"Fikri," said my coordinator, Mr Seo, "why is there such a big difference?"
We're sitting down on the steps inside the viewing room at the film office. It's the High Definitions workshop, and people are busy buzzing about. All of us (me, Pele, Damon, Kirsten and Tascha) get to shoot with the HD camera and make something out of it. Right now, everyone is prepping for Kirsten's bit. I'm supposed to be doing the same, but I am not sure what I'm supposed to be doing, so I decided to sit down and just chill a bit.
It's going to be my turn next.
"Difference about what?" I answered with a question, looking at the crew setting up the lights, before turning to him.
"Well," he began, "I've read your script, for today."
"I feel..." he paused, searching for the words to convey his feelings. His mastery of English is very competent, far more than many of the others. "I felt really...depressed!"
I smiled. "Well...it's only supposed to make you question, rather than go the whole hog."
"Yeah," he half agreed, but maintained his course. "But it's so not...you."
I raised my eyebrow. "What is not me?"
"You're very...funny, very witty. Always have a smile on your face, always laughing and smiling."
I laughed. I had to. "Ah, thank you. I'll take that as a compliment."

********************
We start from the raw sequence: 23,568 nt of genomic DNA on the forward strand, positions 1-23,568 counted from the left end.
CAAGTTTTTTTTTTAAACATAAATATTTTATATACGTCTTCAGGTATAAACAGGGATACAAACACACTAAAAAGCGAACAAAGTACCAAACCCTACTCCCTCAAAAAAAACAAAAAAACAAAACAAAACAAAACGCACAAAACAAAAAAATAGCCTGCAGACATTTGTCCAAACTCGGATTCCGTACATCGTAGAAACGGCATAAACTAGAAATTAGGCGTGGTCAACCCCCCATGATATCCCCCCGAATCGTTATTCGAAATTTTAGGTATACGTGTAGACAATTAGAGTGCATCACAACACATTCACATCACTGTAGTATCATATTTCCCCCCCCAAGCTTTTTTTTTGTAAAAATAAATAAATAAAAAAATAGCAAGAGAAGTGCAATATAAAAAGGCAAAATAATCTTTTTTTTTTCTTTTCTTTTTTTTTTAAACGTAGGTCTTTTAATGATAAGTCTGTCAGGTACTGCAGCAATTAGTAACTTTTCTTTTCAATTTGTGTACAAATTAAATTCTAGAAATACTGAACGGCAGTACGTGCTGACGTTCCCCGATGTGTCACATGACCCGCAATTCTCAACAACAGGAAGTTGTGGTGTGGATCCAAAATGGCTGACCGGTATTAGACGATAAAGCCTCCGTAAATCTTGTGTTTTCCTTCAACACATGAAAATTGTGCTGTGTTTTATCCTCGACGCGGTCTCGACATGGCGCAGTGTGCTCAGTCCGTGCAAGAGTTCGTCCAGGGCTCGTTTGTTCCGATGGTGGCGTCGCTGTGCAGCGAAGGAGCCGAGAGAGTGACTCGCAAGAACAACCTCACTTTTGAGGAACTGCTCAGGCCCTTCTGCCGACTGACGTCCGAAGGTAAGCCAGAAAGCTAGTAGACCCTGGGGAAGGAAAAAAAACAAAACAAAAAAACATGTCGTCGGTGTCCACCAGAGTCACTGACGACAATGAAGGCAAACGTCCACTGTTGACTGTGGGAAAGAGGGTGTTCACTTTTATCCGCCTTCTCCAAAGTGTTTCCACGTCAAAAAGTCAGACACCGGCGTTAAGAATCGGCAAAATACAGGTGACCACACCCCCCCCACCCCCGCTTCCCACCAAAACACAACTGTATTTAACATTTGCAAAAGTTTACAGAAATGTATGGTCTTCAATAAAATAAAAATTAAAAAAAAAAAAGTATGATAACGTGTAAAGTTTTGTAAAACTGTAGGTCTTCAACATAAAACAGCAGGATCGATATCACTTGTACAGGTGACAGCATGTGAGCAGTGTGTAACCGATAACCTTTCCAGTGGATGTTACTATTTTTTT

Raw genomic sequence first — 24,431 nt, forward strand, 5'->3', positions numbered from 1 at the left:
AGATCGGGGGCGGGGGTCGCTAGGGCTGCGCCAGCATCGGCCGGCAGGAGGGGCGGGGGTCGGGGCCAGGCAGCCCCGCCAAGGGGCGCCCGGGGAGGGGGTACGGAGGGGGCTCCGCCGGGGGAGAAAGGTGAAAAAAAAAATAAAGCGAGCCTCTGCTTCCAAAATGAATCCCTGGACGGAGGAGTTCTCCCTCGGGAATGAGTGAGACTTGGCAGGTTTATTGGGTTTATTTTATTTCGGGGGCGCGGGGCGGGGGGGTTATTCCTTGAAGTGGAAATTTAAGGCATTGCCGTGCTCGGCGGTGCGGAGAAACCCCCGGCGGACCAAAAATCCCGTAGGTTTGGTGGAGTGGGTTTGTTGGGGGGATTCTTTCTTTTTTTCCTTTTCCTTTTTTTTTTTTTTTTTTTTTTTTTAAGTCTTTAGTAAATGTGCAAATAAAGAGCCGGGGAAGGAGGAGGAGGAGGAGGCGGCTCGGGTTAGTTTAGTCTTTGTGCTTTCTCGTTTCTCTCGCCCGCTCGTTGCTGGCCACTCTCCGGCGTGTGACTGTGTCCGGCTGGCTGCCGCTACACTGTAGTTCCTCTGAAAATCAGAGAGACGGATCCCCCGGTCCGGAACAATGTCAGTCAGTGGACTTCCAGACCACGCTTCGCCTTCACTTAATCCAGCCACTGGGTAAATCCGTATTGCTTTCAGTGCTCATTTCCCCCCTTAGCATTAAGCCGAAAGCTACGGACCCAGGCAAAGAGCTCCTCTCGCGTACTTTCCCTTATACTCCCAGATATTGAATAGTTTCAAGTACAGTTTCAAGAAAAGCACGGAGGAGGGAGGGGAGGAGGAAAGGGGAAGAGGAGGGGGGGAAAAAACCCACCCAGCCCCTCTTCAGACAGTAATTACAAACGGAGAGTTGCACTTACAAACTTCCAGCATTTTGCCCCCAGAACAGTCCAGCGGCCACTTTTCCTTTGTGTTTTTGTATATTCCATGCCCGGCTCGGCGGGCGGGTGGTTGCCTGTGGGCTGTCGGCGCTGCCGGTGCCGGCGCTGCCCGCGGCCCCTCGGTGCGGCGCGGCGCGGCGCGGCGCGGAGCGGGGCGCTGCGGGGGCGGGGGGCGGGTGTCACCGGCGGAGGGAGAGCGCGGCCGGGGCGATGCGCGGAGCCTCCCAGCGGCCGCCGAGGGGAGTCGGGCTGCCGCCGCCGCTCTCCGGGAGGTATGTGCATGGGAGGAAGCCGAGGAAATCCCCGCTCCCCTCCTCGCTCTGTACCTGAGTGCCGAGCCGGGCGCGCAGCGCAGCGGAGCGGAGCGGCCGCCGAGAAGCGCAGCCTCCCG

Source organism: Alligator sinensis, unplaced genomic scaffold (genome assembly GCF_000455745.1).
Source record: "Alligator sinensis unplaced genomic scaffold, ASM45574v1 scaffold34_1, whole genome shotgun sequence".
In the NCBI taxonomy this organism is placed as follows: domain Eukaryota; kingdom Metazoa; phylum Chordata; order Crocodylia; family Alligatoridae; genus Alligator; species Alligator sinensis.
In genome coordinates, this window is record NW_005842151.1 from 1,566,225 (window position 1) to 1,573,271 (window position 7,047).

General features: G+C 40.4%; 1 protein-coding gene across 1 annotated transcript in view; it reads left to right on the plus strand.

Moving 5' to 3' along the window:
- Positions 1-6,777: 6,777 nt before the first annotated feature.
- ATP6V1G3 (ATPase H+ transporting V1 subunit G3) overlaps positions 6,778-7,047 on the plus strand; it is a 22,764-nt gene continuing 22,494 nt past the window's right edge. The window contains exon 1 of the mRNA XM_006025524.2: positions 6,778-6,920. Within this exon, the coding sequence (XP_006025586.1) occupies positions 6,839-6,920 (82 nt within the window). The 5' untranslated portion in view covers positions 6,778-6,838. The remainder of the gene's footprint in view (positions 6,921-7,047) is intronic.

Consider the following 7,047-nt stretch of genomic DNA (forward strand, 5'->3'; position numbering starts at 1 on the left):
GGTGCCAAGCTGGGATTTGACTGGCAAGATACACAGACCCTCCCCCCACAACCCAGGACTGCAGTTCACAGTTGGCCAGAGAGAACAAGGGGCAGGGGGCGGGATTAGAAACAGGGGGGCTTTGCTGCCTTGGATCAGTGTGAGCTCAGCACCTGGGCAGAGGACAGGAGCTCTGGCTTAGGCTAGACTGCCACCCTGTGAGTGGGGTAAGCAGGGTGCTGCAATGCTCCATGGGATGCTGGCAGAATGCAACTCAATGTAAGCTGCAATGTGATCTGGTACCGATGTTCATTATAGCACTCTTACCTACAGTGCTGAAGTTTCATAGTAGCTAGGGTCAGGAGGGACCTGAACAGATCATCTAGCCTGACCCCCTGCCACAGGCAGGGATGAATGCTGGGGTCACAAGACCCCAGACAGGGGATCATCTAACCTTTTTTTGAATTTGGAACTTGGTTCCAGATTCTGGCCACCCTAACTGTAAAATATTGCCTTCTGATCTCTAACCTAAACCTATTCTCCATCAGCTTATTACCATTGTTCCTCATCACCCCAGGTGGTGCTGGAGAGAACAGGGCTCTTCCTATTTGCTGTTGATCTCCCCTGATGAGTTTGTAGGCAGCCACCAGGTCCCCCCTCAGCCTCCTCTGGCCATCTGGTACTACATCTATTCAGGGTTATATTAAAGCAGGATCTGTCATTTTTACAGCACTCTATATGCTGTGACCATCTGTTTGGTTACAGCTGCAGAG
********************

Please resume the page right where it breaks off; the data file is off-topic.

"Yes, but," he continued. I can see that he feels that his point is not clear enough, though I get what he's trying to say. "Why are you movies different? Why are they not funny? Why are they so...depressing?!"
I had to admit, he's got a point there, one that I realised myself sometime back. "Well, truth be told...I don't know. I always start with a blank page," though in truth, everyone starts with a blank page (or monitor), "and I let the ideas come to me, or maybe I have the ideas before. But...depressing ideas tend to be more interesting, for some reason."
"But..." he started again, before letting out a long sigh. I see the look of resignation on his face. I smiled inside, quietly knowing that the points levelled at me are not too far from those I level at myself. If any, I am my own worst critic; never quite satisfied with I have achieved, no matter what it is.
Flashback to 1999; end of English Literature class in Forest Hill. Ms Ryan Tucker, the helper teacher who gives a hand to some of the kids that are falling behind, sat me down for a bit. Not so much because I was falling behind. If anything, it was the opposite. "Fikri," she started. "I noticed that you were unhappy with the assignment marks."
"Well, yeah," I said. "I thought I should've done better."
"You can't think like that, Fikri," she continued. "If you do, then you'll never be happy with that you have achieved."
That memory came flying back as I looked at Seo's face, a thousand questions still etched into every pore.
But he didn't ask. I let it be, for now.